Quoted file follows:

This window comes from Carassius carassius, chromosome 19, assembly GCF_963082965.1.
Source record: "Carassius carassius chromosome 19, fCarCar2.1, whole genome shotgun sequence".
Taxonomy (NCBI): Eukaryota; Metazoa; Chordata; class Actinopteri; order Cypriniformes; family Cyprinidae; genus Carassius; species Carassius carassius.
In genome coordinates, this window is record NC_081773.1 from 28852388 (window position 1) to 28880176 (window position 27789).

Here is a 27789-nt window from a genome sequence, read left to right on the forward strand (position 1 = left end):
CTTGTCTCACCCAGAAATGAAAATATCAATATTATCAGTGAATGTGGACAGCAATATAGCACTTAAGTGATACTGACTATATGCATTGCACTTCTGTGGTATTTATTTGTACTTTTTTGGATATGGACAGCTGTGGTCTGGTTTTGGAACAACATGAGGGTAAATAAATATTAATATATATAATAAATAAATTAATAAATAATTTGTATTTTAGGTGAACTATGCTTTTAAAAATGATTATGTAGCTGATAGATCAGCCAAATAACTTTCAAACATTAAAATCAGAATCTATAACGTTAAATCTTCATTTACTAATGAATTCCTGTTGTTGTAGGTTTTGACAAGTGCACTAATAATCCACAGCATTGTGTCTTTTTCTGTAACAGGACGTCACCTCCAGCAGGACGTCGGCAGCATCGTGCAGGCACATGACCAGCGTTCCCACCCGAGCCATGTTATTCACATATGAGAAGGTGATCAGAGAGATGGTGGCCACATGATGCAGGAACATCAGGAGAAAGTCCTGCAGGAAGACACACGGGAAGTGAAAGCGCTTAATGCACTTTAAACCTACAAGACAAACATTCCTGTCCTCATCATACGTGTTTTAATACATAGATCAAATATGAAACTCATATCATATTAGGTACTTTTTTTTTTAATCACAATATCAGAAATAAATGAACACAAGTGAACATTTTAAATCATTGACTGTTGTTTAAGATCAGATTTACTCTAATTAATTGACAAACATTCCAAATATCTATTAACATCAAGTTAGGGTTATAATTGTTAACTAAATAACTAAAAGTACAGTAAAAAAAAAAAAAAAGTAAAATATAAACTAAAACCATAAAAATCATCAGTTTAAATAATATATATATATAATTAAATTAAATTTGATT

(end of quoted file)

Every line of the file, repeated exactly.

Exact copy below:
This window comes from Carassius carassius, chromosome 19, assembly GCF_963082965.1.
Source record: "Carassius carassius chromosome 19, fCarCar2.1, whole genome shotgun sequence".
Taxonomy (NCBI): Eukaryota; Metazoa; Chordata; class Actinopteri; order Cypriniformes; family Cyprinidae; genus Carassius; species Carassius carassius.
In genome coordinates, this window is record NC_081773.1 from 28852388 (window position 1) to 28880176 (window position 27789).

Here is a 27789-nt window from a genome sequence, read left to right on the forward strand (position 1 = left end):
CTTGTCTCACCCAGAAATGAAAATATCAATATTATCAGTGAATGTGGACAGCAATATAGCACTTAAGTGATACTGACTATATGCATTGCACTTCTGTGGTATTTATTTGTACTTTTTTGGATATGGACAGCTGTGGTCTGGTTTTGGAACAACATGAGGGTAAATAAATATTAATATATATAATAAATAAATTAATAAATAATTTGTATTTTAGGTGAACTATGCTTTTAAAAATGATTATGTAGCTGATAGATCAGCCAAATAACTTTCAAACATTAAAATCAGAATCTATAACGTTAAATCTTCATTTACTAATGAATTCCTGTTGTTGTAGGTTTTGACAAGTGCACTAATAATCCACAGCATTGTGTCTTTTTCTGTAACAGGACGTCACCTCCAGCAGGACGTCGGCAGCATCGTGCAGGCACATGACCAGCGTTCCCACCCGAGCCATGTTATTCACATATGAGAAGGTGATCAGAGAGATGGTGGCCACATGATGCAGGAACATCAGGAGAAAGTCCTGCAGGAAGACACACGGGAAGTGAAAGCGCTTAATGCACTTTAAACCTACAAGACAAACATTCCTGTCCTCATCATACGTGTTTTAATACATAGATCAAATATGAAACTCATATCATATTAGGTACTTTTTTTTTTAATCACAATATCAGAAATAAATGAACACAAGTGAACATTTTAAATCATTGACTGTTGTTTAAGATCAGATTTACTCTAATTAATTGACAAACATTCCAAATATCTATTAACATCAAGTTAGGGTTATAATTGTTAACTAAATAACTAAAAGTACAGTAAAAAAAAAAAAAAAGTAAAATATAAACTAAAACCATAAAAATCATCAGTTTAAATAATATATATATATAATTAAATTAAATTTGATT